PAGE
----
poetry is too little of a word for such a great subject matter. for centuries, societies have expressed themselves with a written language, speaking of their thoughts, dreams and daily life events. more often than not we tend to focus more upon the bad than the good. it is a subconscious gesture that we do have control over but giving in to negativity often becomes the easy way out. but i do believe that for every bit of bad there is a greater good. from past and current writing on negative thoughts and experiences, i was able to create a body of work that others can understand. with 6 years of writing scattered throughout old military seabags, books and scrap pieces of paper as well as my apartment in vermont, i felt the need to organize and put together my first book. self-published under seven star press titled eat the apple, the book includes 29 poems relating to war. i felt that paper and bookmaking wasn’t enough and that i still had much to say and in a way that we can all relate to, through writing. since then i have felt weight lift from my shoulders and put me into a place to where i feel comfortable moving forward towards a more positive way of living and am starting to revisit these events again but from a different perspective focusing on the bits of good that had taken place during traumatic events. i do feel that this is something that we all can benefit from if and when we are ready.
Jon Michael Turner’s Poetry
The Bicyle (an excerpt)
You fell off the seat as the handlebars turned
sharp left, throwing your body onto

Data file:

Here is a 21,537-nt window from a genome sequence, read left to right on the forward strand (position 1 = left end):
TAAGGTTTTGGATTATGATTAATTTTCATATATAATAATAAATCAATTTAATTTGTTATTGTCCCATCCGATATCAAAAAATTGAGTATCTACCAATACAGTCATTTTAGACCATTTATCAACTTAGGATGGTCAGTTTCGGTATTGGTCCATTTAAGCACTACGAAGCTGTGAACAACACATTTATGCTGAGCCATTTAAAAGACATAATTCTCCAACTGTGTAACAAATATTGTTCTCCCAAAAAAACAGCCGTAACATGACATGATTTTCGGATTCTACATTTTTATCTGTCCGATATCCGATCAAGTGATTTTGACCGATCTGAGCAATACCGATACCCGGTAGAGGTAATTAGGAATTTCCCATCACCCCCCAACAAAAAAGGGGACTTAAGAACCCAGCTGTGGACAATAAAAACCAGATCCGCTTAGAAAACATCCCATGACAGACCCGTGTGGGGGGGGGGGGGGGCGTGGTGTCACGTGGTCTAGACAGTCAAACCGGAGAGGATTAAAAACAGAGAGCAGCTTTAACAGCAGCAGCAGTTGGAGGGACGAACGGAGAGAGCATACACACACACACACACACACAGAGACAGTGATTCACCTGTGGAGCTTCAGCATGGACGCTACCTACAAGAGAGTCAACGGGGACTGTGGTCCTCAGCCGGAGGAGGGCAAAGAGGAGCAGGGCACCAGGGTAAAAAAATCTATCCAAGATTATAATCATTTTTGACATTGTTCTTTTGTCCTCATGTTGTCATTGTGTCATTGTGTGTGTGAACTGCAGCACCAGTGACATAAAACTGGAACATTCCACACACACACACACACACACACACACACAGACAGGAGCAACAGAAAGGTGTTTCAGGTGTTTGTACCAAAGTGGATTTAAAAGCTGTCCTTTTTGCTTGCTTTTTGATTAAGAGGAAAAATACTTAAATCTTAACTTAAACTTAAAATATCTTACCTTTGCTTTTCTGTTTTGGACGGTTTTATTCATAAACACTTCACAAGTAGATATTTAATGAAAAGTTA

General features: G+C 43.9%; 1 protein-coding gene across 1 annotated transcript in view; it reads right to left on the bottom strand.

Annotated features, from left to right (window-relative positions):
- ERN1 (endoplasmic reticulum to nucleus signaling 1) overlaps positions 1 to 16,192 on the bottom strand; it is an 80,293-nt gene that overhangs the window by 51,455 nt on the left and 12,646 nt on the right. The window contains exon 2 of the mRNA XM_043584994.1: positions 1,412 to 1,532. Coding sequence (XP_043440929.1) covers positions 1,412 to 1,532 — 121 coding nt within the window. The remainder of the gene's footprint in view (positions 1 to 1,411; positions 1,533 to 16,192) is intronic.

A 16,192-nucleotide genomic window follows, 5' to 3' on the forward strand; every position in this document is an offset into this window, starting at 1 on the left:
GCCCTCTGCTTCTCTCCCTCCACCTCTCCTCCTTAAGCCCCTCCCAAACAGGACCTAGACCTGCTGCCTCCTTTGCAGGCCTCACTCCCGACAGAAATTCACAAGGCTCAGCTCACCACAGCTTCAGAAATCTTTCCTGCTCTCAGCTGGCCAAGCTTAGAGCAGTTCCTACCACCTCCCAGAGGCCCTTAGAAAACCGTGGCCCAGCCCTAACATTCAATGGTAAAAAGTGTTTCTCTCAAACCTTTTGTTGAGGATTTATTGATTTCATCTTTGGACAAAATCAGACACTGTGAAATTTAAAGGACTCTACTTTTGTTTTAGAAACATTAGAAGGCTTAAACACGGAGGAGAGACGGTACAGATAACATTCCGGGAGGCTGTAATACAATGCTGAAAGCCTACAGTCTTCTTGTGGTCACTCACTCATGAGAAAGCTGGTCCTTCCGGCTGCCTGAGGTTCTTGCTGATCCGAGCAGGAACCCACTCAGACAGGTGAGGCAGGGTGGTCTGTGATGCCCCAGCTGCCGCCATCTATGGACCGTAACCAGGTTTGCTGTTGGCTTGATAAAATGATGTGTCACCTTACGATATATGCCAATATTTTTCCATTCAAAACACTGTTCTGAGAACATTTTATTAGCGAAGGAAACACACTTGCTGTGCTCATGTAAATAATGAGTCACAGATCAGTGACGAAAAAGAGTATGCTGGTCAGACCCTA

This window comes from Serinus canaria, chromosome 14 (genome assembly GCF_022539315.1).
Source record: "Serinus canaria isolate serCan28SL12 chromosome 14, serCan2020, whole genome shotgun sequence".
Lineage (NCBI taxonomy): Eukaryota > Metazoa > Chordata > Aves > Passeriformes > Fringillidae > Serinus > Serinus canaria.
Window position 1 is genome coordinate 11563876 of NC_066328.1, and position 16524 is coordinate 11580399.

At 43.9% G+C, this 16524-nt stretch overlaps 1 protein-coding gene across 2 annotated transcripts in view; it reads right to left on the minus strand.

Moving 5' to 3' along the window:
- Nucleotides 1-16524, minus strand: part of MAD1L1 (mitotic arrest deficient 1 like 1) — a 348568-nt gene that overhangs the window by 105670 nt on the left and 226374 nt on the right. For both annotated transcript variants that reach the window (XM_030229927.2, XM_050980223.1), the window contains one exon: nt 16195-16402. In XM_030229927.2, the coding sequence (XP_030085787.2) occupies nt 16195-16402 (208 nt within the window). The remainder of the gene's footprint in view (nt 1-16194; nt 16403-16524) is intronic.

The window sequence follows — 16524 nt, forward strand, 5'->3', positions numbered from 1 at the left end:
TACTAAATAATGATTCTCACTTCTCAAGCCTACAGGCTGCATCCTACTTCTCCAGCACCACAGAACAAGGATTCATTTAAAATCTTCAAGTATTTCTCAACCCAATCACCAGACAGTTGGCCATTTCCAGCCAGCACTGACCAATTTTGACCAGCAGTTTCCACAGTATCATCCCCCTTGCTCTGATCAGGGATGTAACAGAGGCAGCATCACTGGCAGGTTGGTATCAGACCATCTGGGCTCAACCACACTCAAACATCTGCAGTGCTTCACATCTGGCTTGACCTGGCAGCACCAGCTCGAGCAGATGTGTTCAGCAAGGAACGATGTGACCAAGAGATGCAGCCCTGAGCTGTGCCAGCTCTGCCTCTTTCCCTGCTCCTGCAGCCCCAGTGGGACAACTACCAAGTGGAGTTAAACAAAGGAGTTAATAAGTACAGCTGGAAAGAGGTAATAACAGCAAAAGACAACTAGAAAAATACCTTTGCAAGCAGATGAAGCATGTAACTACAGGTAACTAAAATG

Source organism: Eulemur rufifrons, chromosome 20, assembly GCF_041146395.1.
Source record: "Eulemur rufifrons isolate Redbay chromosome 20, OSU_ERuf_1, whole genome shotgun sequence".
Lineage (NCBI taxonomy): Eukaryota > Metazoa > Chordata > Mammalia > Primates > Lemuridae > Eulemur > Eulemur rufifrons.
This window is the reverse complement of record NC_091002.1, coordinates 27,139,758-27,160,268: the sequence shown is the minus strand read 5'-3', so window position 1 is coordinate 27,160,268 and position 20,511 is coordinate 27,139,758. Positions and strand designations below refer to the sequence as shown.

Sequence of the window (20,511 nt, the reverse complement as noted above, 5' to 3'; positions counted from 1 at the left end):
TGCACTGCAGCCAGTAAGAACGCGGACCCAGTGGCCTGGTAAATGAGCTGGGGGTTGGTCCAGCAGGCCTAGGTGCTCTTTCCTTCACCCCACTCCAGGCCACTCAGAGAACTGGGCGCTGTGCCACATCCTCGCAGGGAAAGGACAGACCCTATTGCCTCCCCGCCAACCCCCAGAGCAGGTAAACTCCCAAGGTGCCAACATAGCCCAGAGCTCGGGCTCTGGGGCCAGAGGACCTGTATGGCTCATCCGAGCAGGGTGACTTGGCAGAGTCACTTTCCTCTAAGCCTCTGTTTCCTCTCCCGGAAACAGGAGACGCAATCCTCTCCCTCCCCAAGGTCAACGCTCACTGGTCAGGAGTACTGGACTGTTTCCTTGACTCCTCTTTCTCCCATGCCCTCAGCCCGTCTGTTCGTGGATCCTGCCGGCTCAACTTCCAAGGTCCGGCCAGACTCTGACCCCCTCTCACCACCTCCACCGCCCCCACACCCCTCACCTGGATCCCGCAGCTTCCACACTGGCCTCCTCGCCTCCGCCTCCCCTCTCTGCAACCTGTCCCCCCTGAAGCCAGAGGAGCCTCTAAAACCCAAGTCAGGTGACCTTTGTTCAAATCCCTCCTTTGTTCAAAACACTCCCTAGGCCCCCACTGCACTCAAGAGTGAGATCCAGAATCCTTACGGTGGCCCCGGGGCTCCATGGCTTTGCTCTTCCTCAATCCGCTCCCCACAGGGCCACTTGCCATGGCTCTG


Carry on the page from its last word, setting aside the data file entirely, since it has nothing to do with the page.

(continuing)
the hot coals of Ramadi pavement,
intertwining your legs within your bicycle.
Lifeless eyes looking to the sky,
your neck muscles twitched turning your head
directly towards us. Nothing escaped your
lips except for the blood in the left corner
of your mouth that briefly moistened them
until the sand and dust dried them out.
The blood trail went behind the stone wall
where your body was placed, weighed down
by your blue bicycle and we laughed.
I used to fall asleep to the pictures and now
I can’t even bear to get a glimpse.
A Night in the Mind of Me – Part 1
The train hits you head on when you hear of another
friend whose life was just taken.
Pulling his cold lifeless body from the cooler,
unzipping the bag and seeing his forehead,
caved in like a cereal bowl from the sniper’s bullet
that touched his brain.
His skin was pale and cold.
It becomes difficult to sleep even after being
physically drained from patrols, post,
overwatches and carrying five hundred
sandbags up eighty feet of stairs after
each post cycle.
The psychiatrists still wonder why we
drink so heavy when we get home.
We need something to take us away
from the gunfire, explosions,
sand, nightmares and screams……….
I still can’t cry.
The tears build up but no weight is shed.
Anger kicks in and something else
An empty bottle of liquor
People still look away as we submit ourselves
to drugs and alcohol to suppress these
feelings of loneliness and sadness,
leading to self mutilation and
self destruction on the gift of a human body.
The ditch that we dug starts to cave in.
A Night in the Mind of Me – Part 2
Laughter pours out from the house as if nothing
were the matter, when outside in a chair, underneath
a tree, next to the chickens, I sit,
engulfed in my own sorrows……
Resting on the ground is my glass,
half filled with water but I don’t have
enough courage to pick it up and smash it against
my skull so that everyone can watch blood
pool in the pockets where my collar
bones meet my dead weighted shoulders,…
Every time I’m up, something pulls me down,
whenever I relax, something stresses me out,
every time a smile tugs on my heart, an
iron fist crushes it, and I sit outside in a chair,
The Voices Education Project offers tools, philosophies, and learning methods that will help young people understand the roots of conflict and the trauma of war, confront the pain and fear at the heart of conflict, and help to build healthy human communities in the wake of war. We use the arts and education to transform the consciousness of young people, give teachers and students a way to explore the most important and terrifying issues of our day, and create a dialogue in which all voices can be heard, and all points of view included, without engendering fear, hatred, or anger.